Oil Crops Outlook: Soybeans Rally as Drought Grips Argentina

U.S. soybean exports for 2017/18 are forecast down 60 million bushels this month to 2.1 billion based on a substantial lag in shipments and sales commitments. The poorer prospects for 2017/18 soybean exports may boost U.S. season-ending stocks to 530 million bushels, compared to last month’s forecast of 470 million. USDA’s forecast of the U.S. season-average farm price is narrowed to $8.90-$9.70 per bushel from $8.80-$9.80 last month.

Domestic Outlook

Despite Export Decline, Soybean Prices Strengthen

U.S. soybean exports for 2017/18 are forecast down 60 million bushels this month to 2.1 billion based on a substantial lag in shipments and sales commitments. Cumulative export inspections of soybeans through February 2 totaled 1.275 billion bushels, down 212 million bushels from the year-earlier pace. Record export shipments for February-August 2018 are needed even to attain this lower forecast level.

A leading contributor to this season’s gap in U.S. soybean trade is competition from Brazil. Due to a historically large supply, exporters from Brazil were able to supply the global market much longer than usual. Soybean shipments from Brazil for September 2017-January 2018 exceeded the year-earlier level by 312 million bushels.

Another constraint for U.S. export demand this season is a 30-year low in the protein level of the soybean crop. According to a 2017 survey of U.S. soybean crop quality conducted for the U.S. Soybean Export Council, the average protein concentration of the crop was 0.4 percentage point below the 2016 crop and 1 percentage point below its 30-year average.

The poorer prospects for 2017/18 soybean exports may boost U.S. season-ending stocks to 530 million bushels, compared to last month’s forecast of 470 million. If realized, this expected carryout would be exceeded only by the 2006/07 record (574 million bushels). Even so, the soybean market has been less focused on the burdensome U.S. stocks outlook than on a deteriorating Argentine crop, which sparked a January rally, by 20-25 cents per bushel, in soybean futures contract prices.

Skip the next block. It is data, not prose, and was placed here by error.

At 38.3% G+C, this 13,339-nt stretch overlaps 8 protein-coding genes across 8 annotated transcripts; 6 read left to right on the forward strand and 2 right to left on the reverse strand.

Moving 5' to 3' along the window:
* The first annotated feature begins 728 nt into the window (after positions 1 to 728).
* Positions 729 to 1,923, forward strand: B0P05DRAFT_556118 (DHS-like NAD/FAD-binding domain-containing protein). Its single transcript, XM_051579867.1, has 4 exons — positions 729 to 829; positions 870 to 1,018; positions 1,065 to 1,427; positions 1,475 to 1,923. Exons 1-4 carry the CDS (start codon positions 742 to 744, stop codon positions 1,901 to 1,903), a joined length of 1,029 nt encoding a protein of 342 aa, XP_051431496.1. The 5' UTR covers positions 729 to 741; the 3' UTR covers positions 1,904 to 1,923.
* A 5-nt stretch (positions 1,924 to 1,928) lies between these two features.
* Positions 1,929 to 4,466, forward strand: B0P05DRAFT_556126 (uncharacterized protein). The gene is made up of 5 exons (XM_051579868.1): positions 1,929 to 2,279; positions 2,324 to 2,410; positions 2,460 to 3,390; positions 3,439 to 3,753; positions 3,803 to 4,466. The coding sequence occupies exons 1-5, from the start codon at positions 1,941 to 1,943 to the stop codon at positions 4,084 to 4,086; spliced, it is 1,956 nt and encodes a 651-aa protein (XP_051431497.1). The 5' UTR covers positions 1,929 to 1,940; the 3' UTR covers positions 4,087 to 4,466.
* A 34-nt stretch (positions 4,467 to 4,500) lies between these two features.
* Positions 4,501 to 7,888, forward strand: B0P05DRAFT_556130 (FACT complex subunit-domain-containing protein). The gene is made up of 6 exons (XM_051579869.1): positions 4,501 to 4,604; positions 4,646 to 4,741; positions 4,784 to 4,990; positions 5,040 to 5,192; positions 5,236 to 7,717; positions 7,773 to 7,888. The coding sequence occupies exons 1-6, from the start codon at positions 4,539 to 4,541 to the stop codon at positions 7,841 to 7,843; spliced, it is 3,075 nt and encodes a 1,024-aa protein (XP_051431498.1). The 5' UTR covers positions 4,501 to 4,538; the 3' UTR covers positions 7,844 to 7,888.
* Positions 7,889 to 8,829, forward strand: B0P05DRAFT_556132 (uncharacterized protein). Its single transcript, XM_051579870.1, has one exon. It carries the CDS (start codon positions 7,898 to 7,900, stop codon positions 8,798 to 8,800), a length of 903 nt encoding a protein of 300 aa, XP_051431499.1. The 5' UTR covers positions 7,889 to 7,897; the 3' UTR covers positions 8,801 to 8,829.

The impact on farm prices is muted as producers have already marketed a high percentage of the crop at a lower price level. USDA’s forecast of the U.S. season-average farm price is narrowed to $8.90-$9.70 per bushel from $8.80-$9.80 last month.

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A similar strengthening in soybean meal prices led to a higher forecast of the 2017/18 average to $305-$335 per short ton from $295-$335 last month. In contrast, soybean oil prices declined in January to an average of 31.6 cents per pound from 32.3 cents in December. The soybean oil market was weighed down by the high rate of crushing, as the December 2017 soybean crush set an all-time high for any month. At the same time, December soybean oil use declined, which caused an accumulation of stocks.

Abundant global supplies of palm oil are also preventing soybean oil prices from establishing much momentum this season. The 2017/18 average price was forecast down by 1 cent per pound this month to 31-34 cents.

Full report.

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